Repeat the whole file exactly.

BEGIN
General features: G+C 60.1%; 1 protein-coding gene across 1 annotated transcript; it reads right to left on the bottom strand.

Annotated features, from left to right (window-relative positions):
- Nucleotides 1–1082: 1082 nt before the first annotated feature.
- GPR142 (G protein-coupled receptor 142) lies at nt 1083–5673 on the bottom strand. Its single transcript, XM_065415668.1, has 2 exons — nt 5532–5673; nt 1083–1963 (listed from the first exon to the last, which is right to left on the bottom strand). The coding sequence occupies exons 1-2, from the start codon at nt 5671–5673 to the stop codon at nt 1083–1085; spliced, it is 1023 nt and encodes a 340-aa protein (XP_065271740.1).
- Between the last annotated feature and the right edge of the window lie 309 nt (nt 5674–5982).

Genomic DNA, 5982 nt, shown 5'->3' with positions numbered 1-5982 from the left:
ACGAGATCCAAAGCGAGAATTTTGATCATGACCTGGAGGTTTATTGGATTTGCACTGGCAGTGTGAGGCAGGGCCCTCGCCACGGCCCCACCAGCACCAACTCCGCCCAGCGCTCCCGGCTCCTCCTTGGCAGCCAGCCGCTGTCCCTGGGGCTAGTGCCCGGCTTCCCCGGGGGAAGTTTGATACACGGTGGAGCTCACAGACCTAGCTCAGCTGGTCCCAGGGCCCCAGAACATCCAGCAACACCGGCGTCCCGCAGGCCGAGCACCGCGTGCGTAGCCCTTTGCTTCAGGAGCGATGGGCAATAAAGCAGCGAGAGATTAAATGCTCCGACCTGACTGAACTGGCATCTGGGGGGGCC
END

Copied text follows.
General features: G+C 60.1%; 1 protein-coding gene across 1 annotated transcript; it reads right to left on the bottom strand.

Annotated features, from left to right (window-relative positions):
- Nucleotides 1–1082: 1082 nt before the first annotated feature.
- GPR142 (G protein-coupled receptor 142) lies at nt 1083–5673 on the bottom strand. Its single transcript, XM_065415668.1, has 2 exons — nt 5532–5673; nt 1083–1963 (listed from the first exon to the last, which is right to left on the bottom strand). The coding sequence occupies exons 1-2, from the start codon at nt 5671–5673 to the stop codon at nt 1083–1085; spliced, it is 1023 nt and encodes a 340-aa protein (XP_065271740.1).
- Between the last annotated feature and the right edge of the window lie 309 nt (nt 5674–5982).

Genomic DNA, 5982 nt, shown 5'->3' with positions numbered 1-5982 from the left:
ACGAGATCCAAAGCGAGAATTTTGATCATGACCTGGAGGTTTATTGGATTTGCACTGGCAGTGTGAGGCAGGGCCCTCGCCACGGCCCCACCAGCACCAACTCCGCCCAGCGCTCCCGGCTCCTCCTTGGCAGCCAGCCGCTGTCCCTGGGGCTAGTGCCCGGCTTCCCCGGGGGAAGTTTGATACACGGTGGAGCTCACAGACCTAGCTCAGCTGGTCCCAGGGCCCCAGAACATCCAGCAACACCGGCGTCCCGCAGGCCGAGCACCGCGTGCGTAGCCCTTTGCTTCAGGAGCGATGGGCAATAAAGCAGCGAGAGATTAAATGCTCCGACCTGACTGAACTGGCATCTGGGGGGGCC